- A transition to more market-oriented resource allocation will be needed to unlock the economy’s full potential and support more inclusive growth. Accelerating progress on structural reforms to reduce the state footprint in the economy and transition to market-based principles would help foster entrepreneurship, promote competition, and expand private sector development. Good governance can have a transformative impact on investment, creating space for the private sector to become an engine of growth. The new Law on Public Procurement to expand coverage of SOEs, and the new Permit System Law and the amendments to the Law on Inspections of Business Entities’ Activity are welcome steps in this direction. Sustained implementation of this legislation will be essential to ensure that statutory changes achieve meaningful results in the business climate. Market-based reforms should be complemented by expanded social safety nets to ensure vulnerable populations are adequately protected.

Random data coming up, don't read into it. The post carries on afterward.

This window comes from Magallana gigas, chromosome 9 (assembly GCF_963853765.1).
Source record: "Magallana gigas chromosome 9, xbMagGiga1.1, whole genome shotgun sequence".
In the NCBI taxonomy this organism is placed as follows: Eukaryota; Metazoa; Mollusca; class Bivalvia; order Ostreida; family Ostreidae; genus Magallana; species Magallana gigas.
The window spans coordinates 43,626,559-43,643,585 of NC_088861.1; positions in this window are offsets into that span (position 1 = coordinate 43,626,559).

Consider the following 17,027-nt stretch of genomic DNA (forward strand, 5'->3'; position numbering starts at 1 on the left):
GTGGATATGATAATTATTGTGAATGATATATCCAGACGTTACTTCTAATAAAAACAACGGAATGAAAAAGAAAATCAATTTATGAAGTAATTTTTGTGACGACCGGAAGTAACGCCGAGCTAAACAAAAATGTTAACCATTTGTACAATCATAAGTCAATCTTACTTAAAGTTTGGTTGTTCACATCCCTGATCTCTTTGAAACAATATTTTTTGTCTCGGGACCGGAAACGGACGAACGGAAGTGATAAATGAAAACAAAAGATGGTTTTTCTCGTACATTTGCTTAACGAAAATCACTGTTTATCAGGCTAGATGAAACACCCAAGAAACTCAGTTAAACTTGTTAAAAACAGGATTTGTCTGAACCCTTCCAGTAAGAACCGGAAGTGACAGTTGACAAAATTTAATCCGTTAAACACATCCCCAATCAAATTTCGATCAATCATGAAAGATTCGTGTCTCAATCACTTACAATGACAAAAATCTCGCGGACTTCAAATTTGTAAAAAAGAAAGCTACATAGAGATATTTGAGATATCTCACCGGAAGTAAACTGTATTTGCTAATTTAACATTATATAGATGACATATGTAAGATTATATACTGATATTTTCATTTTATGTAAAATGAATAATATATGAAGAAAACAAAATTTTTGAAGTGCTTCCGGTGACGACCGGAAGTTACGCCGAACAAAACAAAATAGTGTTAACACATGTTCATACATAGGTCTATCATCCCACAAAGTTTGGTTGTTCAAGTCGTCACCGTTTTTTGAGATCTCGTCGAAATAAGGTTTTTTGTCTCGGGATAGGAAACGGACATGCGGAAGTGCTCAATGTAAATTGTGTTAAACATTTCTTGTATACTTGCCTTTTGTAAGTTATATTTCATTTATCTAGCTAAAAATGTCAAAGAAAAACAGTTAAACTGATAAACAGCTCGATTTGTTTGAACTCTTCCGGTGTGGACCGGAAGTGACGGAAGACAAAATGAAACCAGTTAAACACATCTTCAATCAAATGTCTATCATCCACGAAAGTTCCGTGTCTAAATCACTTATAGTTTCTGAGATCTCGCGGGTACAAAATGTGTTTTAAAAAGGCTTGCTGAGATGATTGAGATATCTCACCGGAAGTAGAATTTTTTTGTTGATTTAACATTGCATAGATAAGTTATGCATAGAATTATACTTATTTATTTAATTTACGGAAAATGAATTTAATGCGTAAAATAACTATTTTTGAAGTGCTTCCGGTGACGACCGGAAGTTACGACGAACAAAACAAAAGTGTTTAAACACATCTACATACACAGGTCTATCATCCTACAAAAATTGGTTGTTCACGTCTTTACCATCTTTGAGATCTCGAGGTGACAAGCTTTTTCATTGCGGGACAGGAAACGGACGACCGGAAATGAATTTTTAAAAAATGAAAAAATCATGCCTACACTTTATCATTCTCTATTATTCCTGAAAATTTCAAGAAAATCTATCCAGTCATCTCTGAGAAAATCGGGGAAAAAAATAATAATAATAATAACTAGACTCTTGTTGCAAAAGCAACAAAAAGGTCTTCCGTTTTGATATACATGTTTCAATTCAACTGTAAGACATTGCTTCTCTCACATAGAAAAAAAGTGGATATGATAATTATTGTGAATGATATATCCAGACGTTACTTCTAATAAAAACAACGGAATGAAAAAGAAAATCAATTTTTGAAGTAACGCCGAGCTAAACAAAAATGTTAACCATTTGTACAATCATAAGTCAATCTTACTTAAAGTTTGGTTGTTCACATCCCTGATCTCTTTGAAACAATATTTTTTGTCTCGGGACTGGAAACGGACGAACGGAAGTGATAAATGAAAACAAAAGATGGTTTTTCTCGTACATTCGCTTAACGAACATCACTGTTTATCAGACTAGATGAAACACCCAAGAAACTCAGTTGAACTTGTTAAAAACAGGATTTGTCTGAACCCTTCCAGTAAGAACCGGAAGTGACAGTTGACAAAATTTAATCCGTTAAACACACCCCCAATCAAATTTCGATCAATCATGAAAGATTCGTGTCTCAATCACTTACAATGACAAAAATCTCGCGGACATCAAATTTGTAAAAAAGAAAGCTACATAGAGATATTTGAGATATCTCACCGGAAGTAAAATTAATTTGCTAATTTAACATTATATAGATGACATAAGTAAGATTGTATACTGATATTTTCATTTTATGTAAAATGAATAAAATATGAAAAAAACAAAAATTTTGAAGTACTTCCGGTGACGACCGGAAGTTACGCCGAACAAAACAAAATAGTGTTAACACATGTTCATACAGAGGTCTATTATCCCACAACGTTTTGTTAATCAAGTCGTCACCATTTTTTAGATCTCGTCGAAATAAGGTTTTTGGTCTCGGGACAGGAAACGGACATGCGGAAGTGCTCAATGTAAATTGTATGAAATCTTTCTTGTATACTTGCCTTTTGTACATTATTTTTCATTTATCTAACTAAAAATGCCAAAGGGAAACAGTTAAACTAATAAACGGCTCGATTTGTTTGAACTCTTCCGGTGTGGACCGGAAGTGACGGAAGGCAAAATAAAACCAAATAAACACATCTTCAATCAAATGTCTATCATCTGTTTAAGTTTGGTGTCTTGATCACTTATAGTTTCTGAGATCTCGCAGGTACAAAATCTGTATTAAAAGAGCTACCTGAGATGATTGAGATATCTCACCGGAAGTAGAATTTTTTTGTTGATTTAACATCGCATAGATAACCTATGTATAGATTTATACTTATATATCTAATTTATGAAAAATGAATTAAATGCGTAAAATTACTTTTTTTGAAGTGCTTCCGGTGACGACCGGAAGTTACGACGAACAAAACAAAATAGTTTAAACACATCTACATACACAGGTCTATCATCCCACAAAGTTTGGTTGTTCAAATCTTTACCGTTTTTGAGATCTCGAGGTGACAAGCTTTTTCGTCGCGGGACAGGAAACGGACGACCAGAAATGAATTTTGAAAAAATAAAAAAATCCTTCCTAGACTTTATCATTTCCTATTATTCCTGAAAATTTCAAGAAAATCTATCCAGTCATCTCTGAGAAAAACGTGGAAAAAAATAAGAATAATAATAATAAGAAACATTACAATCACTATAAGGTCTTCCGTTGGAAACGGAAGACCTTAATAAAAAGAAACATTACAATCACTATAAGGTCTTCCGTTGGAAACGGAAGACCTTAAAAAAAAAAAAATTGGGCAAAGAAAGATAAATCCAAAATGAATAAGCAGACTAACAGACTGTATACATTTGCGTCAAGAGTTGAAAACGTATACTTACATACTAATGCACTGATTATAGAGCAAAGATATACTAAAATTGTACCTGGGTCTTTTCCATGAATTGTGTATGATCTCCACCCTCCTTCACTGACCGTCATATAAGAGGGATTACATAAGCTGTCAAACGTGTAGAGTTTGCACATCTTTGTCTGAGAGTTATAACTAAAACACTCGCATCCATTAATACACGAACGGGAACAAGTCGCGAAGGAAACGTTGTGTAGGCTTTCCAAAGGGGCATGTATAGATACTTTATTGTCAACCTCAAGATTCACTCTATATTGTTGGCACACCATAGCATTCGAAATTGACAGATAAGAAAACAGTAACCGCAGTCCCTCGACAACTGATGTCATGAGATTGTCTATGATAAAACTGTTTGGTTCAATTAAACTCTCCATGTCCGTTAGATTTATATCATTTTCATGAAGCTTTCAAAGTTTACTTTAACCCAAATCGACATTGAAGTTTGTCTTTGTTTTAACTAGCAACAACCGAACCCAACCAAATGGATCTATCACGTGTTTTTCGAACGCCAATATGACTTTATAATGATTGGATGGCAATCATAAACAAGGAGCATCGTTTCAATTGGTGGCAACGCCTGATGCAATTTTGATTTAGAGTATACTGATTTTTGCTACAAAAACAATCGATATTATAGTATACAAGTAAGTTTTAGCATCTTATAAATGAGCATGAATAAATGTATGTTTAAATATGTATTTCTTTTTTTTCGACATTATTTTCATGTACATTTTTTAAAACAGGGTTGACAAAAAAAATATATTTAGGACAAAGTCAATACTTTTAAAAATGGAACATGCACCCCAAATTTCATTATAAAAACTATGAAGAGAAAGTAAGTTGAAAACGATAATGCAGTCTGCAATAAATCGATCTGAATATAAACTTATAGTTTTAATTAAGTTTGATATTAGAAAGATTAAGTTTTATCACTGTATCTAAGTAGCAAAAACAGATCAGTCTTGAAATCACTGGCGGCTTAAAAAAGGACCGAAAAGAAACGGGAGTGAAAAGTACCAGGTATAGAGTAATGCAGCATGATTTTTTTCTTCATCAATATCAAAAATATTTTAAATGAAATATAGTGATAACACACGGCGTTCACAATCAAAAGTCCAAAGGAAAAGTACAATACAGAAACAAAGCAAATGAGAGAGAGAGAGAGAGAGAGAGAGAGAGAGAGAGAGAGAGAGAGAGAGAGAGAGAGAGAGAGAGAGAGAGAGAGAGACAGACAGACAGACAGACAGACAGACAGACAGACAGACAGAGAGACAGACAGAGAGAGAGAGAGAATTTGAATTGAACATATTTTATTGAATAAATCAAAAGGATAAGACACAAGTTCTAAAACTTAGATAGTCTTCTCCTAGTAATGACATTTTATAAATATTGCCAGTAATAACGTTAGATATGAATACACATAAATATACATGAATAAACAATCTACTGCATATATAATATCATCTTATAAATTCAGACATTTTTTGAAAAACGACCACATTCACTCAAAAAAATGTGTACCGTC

- Reducing climate-related vulnerabilities would open new opportunities for more sustainable growth. Tajikistan’s climate and economy are especially vulnerable to climate change, and climate reforms are key to realizing the economy’s long-term potential and limiting the environmental impact of accelerated industrialization. The Green Development Strategy for 2023-37 provides a roadmap for greening of the economy and achieving mitigation and adaptation goals. Adaptation measures are critical to strengthen the resilience of climate-prone sectors and promote sustainable and inclusive growth. The strategy should be supported by strong policy and institutional frameworks that help create fiscal space for climate reforms, improve access to climate funding, and ensure adequate human capital and social protection.